Longer SFX Guide (poorly written version)

This isn’t even worth a forum post yet, so for my one or two daily viewers, this is for you. I wrote this a while ago for a dude who I was helping with SFX, but I never posted this because I wanted to rewrite it into terms that everybody could understand… I never got around to that. So here is the guide (word for word) that I wrote down and never finished.

The Longer SFX Guide

1) Find the sound you want to replace. Make a note of its frequency

2) Edit your .wav file so it fits into the time slot. This means that if you want to replace a sound that is 2.34 seconds long, your edited sound must be sped up to get to that point. To do this, use your sound editing software to increase both tempo and pitch until the sound fits into the time slot. If you preview the sound now, it sounds really fast and it will have a voice like a mosquito.

3) I’m trying to figure out a way how to do math in this situation.. But general rule of thumb, if you increased the speed of the frequency x2, then divide the frequency of the original sound by two. Use this kind of logic to find your new frequency.

4) replace the sound as normal, both sound and fix

5) New Part: after those are replaced, subtract 38 hex from your fix offset, this will bring you to the frequency. write this offset down, you will be referring to it many times. convert your new frequency to hex and enter it here.

6) save and preview. if your sound sounds deeper than it should, you need to increase the frequency, and if it sounds too high pitched, it needs to be decreased still. i ended up fine tuning sounds by hand after i got my initial calculation. it sounds harder than what it really is

once it is perfect, make a hex packet that includes the frequency instead of just the fix, otherwise other people can’t use the sound without it being high pitched

*NOTE: depending on how much longer your sound is, the quality of it will decrease. Don’t try to replace a sound with something too long becaues it won’t sound good afterwards.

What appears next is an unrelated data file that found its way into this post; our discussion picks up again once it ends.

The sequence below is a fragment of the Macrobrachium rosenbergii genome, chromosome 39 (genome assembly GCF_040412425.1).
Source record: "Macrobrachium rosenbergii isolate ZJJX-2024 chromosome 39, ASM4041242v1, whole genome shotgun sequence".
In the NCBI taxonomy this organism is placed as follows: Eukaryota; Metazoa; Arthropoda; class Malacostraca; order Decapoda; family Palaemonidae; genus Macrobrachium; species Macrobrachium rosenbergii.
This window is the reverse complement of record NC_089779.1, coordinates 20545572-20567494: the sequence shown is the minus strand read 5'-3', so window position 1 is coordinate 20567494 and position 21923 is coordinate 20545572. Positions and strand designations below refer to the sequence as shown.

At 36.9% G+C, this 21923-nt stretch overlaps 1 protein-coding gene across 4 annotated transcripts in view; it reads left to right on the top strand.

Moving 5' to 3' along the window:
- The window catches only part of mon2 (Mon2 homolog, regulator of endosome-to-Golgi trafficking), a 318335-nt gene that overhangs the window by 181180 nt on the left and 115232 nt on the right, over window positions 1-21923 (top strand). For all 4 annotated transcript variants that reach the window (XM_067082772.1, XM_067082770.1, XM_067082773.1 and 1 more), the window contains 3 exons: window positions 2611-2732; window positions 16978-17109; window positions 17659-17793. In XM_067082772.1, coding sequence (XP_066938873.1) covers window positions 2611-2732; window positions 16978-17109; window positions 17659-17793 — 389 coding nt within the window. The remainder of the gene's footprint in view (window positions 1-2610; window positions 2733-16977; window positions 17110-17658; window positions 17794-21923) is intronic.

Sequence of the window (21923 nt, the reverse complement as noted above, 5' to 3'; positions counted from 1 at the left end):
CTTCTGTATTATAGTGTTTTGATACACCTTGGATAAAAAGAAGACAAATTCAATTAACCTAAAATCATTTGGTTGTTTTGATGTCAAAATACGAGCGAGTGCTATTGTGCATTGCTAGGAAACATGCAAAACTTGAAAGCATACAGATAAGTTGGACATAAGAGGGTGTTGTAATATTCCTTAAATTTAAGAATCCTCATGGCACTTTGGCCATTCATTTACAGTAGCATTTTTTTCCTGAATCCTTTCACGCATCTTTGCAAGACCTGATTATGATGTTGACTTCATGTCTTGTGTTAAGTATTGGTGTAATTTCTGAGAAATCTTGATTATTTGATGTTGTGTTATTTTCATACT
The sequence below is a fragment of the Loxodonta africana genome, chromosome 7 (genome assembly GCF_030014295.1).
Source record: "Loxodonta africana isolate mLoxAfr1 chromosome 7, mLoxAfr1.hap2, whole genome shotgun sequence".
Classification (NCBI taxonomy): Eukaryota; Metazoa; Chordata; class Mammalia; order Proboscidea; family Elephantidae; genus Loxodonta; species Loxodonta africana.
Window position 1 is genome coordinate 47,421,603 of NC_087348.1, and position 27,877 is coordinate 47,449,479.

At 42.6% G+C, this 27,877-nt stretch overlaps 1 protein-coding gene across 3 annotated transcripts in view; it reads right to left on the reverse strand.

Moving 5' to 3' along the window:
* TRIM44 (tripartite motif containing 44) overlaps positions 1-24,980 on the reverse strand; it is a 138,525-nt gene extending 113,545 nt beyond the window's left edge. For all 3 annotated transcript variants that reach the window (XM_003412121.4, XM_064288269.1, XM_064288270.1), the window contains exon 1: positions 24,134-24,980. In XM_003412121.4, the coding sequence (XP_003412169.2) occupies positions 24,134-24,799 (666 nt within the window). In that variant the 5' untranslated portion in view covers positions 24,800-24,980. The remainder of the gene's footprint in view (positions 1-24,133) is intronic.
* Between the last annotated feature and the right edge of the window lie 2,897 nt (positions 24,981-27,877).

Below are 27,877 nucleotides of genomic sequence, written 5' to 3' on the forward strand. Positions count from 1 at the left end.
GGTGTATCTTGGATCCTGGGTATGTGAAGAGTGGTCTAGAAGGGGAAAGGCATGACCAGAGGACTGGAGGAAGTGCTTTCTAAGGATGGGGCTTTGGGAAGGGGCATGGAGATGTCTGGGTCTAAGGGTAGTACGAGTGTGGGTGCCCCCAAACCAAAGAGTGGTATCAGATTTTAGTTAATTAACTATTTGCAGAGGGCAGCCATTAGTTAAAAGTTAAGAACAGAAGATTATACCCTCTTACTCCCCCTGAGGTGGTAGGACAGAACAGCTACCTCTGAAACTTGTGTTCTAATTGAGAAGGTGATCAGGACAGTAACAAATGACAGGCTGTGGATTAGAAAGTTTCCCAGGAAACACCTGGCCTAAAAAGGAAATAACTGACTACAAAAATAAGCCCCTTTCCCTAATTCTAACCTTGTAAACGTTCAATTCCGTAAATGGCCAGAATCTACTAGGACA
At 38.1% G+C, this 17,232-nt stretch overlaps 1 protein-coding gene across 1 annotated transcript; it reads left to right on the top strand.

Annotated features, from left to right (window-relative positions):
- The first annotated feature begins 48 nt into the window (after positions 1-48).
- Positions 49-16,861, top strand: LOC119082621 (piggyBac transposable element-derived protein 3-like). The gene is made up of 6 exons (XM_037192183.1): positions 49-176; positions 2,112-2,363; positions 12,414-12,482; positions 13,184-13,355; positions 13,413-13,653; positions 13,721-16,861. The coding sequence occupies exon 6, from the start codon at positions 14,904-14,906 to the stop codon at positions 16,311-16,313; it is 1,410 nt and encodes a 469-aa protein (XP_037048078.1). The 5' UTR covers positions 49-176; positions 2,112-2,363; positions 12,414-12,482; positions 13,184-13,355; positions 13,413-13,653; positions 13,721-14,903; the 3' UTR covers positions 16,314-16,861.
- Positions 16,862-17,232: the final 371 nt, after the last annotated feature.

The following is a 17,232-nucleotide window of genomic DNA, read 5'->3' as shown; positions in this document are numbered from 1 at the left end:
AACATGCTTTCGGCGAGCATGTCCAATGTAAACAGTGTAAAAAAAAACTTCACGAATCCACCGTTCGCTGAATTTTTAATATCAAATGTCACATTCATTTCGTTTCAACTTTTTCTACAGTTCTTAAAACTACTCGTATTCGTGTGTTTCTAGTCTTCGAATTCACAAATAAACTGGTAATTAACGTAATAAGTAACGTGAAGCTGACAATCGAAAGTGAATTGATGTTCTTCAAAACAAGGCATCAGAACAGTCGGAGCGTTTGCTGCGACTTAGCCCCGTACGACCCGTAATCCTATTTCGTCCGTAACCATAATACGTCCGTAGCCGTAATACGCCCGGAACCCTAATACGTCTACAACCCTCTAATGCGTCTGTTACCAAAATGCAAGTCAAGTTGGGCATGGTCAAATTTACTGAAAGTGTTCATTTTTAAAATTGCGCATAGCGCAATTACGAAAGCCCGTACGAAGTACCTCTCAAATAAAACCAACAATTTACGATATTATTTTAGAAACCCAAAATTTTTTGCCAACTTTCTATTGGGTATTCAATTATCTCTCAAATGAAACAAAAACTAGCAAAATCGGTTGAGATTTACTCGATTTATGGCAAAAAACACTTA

Help me make it even better. Ask questions for clarification, and I will be able to make this guide easier to read and understand. Maybe this will get onto the forums when it is better. Here’s hoping someone sees this… Tell your sound-hacking friends about it.


~ by stickman on February 26, 2011.

5 Responses to “Longer SFX Guide (poorly written version)”

  1. Your wish is granted!

    I have questions. I want to know firstly why you put New part in one of the steps? Does it means that this is the only step additionnal to your previous guide? I ask this because I think it can be bad interpretated when we read it.

    An observation, maybe you should warn that there are some sounds that can’t be replaced, those sounds in fact that have some bugs when you select them on smashbox.

    An other question now, those sounds that doesn’t bug, but plays nothing, they can also be replaced isn’t it? It should be the logic, even if the sound you put on them must be short. But is it really possible for these sounds that play nothing, even if we have a short sound, to make them inferior to 0,01 second, what is suggested by smashbox? (normally) I ask this because if this speed up of sound is necessary, it is really necessary to know how to do it…

    Other suggestions, to those who don’t really know how to use audacity in order to speed up the sounds, maybe you can be a little more explicit about the steps? I mean what do you need to click on the tool bar and those types of things.

    Maybe include some images too, this would be good, but I’m sure you already thought of it.

    And the last thing,this is my last question, and the most important, not being able to extract a sound, I mean a single sound so for example Sonic’s Wave 15, does it means sound hacking for longer sfx is much more difficult? It can sound like an idiot question, but I’m pretty sure I’m not the only one in this case and it scares me, especially about these very tiny sounds…

    Anyway, thank you for this guide, even if it needs to be improved, I think it will be useful for other people!

  2. Thanks for your input, all of this will be addressed for the next version. Definitely images will be put up. I think that it is understood that the blanks and buggy ones will still not be replaced, only because they can’t be replaced normally anyways. But I guess it is worth it to note that the sounds in this guide only affect the sounds that are able to be hacked normally. Thanks for that tip!

    For the “new part,” I meant that as probably the only thing that changes from the original guide, but seeing as this is a whole new guide from the old one, it’s a little redundant to say it.

    But thanks again, I appreciate your help!

  3. Hum, you said one time to me that the sounds that play nothing and not bug can also be replaced, not with long sounds, but still can be replaced. Are you saying now that it is no longer the case? Because here I’m a little lost about it!

  4. Well, technically, they can be replaced, but to use them, you would need to use PSA to reference them. I don’t really suggest you do this though because the sounds are going to be very low quality and I don’t support PSA questions because I don’t know it. For the sake of this guide and to save PSA masters the trouble of answering millions of questions on how to identify sound effects in PSA, I’m just going to say, “don’t replace the blanks.”

  5. Oh yeah it makes more sense! I fully understand your opinion. But I’m sure they can have their utility, on very small sounds, at least I will try it and see what happens! Thank you, I was a little worried about that!

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